The Missing Words that Help Explain Congress’ Low Approval Ratings - Pacific Standard

The Missing Words that Help Explain Congress’ Low Approval Ratings

A new study links dislike of the institution with a decrease in expressions of concern for helping others.
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The east front of the Capitol in Washington, D.C. (Photo: kynan tait/Flickr)

The east front of the Capitol in Washington, D.C. (Photo: kynan tait/Flickr)

Even as we keep voting our own incumbents back into office, public approval of the United States Congress remains at embarrassingly low levels. A variety of explanations have been offered for this, including partisan gridlock and the resultant difficulty in getting any actual legislation passed.

A research team led by University of Winnipeg psychologist Jeremy Frimer is offering an alternative—or complementary—explanation for this widespread disdain. They suggest the problem isn’t just what our representatives are not doing, but also what they are not saying.

“We suggest that recent public disapproval partly resulted from the disappearance of warm, pro-social language in Congressional discourse,” they write in the Proceedings of the National Academy of Sciences. “Talking about helping others makes positive impressions upon an audience,” and that topic hasn’t gotten a lot of attention in recent Congressional debates.

"In the years spanning 2002 and 2014, a small (19 percent) decrease in pro-social language ushered in a large (75 percent) decrease in public approval."

Frimer and his colleagues used computer software to analyze all 123,927,807 words spoken by members of the U.S. House of Representative while that body was in session between 1996 and 2014. They specifically looked at the percentage of spoken words that could be classified as “pro-social language”—words such as gentle, involve, educate, contribute, concerned, give, tolerate, trust, and cooperate.

“We then compared levels of pro-social language within each month of Congress with their approval ratings by the American public, and found a striking match,” they write. “In the years spanning 2002 and 2014, a small (19 percent) decrease in pro-social language ushered in a large (75 percent) decrease in public approval.”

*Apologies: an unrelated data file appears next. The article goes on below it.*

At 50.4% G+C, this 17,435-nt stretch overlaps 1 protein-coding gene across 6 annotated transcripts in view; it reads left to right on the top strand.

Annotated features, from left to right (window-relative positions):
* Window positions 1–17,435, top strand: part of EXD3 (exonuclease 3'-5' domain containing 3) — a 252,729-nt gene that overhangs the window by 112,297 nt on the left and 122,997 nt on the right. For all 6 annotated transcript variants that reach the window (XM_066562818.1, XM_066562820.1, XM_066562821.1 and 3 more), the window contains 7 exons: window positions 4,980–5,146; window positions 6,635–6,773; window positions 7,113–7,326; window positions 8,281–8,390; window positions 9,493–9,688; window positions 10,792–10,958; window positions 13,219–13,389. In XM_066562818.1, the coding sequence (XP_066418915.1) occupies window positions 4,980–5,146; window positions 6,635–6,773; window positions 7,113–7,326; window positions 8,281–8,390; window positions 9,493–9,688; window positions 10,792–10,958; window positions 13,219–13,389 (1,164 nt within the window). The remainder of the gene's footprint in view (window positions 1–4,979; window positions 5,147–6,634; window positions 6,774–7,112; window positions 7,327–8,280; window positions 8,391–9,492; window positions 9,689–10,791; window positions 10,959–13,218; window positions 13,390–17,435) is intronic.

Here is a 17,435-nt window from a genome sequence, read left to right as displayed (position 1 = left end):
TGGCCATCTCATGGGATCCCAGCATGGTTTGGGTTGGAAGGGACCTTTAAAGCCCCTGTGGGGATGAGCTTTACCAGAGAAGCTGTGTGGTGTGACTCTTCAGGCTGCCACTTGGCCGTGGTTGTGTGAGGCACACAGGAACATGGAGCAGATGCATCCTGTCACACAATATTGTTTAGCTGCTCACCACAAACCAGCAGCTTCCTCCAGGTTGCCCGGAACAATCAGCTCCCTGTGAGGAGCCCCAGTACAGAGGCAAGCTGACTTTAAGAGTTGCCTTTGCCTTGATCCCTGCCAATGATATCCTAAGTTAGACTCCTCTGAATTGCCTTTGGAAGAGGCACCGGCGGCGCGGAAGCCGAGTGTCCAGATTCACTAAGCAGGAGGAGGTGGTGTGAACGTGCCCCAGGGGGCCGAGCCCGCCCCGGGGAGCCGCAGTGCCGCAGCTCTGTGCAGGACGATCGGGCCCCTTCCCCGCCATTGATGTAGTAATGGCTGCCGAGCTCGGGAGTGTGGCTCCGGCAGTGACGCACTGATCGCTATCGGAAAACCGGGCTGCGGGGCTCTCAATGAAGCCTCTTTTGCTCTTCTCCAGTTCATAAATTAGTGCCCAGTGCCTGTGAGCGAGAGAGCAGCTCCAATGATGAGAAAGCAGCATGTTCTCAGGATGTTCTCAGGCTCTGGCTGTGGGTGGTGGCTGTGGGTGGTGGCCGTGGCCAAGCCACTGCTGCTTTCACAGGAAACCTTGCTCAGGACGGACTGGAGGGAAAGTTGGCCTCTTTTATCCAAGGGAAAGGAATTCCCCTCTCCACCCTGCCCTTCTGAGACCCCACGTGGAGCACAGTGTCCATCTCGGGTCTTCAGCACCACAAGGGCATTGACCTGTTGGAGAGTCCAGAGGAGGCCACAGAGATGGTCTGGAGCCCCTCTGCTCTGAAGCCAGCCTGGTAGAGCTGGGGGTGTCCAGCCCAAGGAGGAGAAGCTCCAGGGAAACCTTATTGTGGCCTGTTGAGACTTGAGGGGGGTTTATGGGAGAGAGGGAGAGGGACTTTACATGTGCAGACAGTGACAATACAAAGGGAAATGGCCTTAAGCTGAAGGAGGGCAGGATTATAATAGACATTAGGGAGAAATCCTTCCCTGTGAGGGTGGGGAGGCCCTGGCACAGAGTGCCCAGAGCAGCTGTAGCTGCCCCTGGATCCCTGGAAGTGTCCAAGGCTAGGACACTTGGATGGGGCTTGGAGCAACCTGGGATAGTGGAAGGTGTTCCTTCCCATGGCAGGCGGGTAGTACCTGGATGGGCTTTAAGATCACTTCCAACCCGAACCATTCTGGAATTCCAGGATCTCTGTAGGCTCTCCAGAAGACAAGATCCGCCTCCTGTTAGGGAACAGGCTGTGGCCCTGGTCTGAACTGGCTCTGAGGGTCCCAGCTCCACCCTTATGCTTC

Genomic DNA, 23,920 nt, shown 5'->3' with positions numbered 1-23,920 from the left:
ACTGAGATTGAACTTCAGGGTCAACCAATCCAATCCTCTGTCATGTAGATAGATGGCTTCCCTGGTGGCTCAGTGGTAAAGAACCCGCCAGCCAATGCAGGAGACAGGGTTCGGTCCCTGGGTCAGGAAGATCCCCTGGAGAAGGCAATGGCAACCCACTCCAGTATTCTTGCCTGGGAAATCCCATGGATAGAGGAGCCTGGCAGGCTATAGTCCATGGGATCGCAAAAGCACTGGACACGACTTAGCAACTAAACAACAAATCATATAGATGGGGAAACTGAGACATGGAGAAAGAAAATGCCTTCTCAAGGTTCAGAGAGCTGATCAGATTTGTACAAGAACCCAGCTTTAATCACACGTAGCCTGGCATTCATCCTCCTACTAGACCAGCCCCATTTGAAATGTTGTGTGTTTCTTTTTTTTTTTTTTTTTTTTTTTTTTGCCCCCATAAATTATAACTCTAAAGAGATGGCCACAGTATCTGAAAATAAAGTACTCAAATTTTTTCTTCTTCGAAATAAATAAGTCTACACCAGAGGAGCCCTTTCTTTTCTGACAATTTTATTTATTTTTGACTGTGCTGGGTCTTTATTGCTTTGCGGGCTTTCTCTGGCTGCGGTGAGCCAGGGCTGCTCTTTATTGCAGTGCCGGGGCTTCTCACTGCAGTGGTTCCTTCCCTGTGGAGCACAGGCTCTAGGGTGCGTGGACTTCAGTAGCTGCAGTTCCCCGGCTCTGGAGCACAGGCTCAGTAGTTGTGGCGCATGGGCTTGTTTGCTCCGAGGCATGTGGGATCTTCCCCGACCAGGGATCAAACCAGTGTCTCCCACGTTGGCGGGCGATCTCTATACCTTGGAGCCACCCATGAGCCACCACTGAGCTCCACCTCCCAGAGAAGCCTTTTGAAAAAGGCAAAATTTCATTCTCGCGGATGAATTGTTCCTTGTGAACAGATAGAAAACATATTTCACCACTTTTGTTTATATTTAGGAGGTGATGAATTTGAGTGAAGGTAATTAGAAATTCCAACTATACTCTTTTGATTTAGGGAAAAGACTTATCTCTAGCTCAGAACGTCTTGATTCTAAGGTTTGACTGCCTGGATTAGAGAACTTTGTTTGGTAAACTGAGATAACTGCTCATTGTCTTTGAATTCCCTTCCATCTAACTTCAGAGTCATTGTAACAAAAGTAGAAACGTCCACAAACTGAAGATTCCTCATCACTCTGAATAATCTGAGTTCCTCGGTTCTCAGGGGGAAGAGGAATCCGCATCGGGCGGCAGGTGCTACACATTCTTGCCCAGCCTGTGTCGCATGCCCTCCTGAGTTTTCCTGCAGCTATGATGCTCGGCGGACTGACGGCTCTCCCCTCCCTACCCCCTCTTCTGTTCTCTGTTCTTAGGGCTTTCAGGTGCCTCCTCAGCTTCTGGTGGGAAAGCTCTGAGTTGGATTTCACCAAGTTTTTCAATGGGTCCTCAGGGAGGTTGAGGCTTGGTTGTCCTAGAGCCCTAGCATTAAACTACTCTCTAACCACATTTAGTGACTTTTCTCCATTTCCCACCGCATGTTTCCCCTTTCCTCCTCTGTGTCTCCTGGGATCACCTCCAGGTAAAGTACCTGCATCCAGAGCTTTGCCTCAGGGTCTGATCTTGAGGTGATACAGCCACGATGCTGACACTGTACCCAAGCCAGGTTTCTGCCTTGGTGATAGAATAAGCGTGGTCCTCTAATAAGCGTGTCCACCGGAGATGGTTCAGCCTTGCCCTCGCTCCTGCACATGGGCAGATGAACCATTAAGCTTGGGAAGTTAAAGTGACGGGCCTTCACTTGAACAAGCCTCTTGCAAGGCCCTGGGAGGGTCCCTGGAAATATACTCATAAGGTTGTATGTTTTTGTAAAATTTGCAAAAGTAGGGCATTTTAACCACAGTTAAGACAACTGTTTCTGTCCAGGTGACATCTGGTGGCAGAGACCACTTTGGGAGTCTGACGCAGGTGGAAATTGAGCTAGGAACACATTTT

Even after taking into account such factors as the unemployment rate, public expectations for the economy, and the number of bills passed, such language “still predicted the public’s approval,” they write. “Indeed, warm, pro-social language was the strongest single predictor of public sentiment.”

Not surprisingly, they did find a bit of a lag between Congressional discourse and this negative public reaction—about six and one-half months, to be exact. While a few political junkies spend their days watching C-SPAN, it takes a while for most voters to get a sense of what our Congressional representatives are talking about, as they gradually digest reports from journalists and other observers.

“What Congress says today best predicts their public approval ratings 29 weeks into the future,” the researchers write.

It all suggests that the tendency for today’s House members to use public proclamations to reflect back the anger of their hard-core supporters may help them personally, but it’s doing the institution considerable harm.

Theoretically, at least, both liberals and conservatives are in office in order to serve the public interest. This research suggests they could repair some of the damage they have done to the institution if they could train themselves to talk in those terms.

Findings is a daily column by Pacific Standard staff writer Tom Jacobs, who scours the psychological-research journals to discover new insights into human behavior, ranging from the origins of our political beliefs to the cultivation of creativity.

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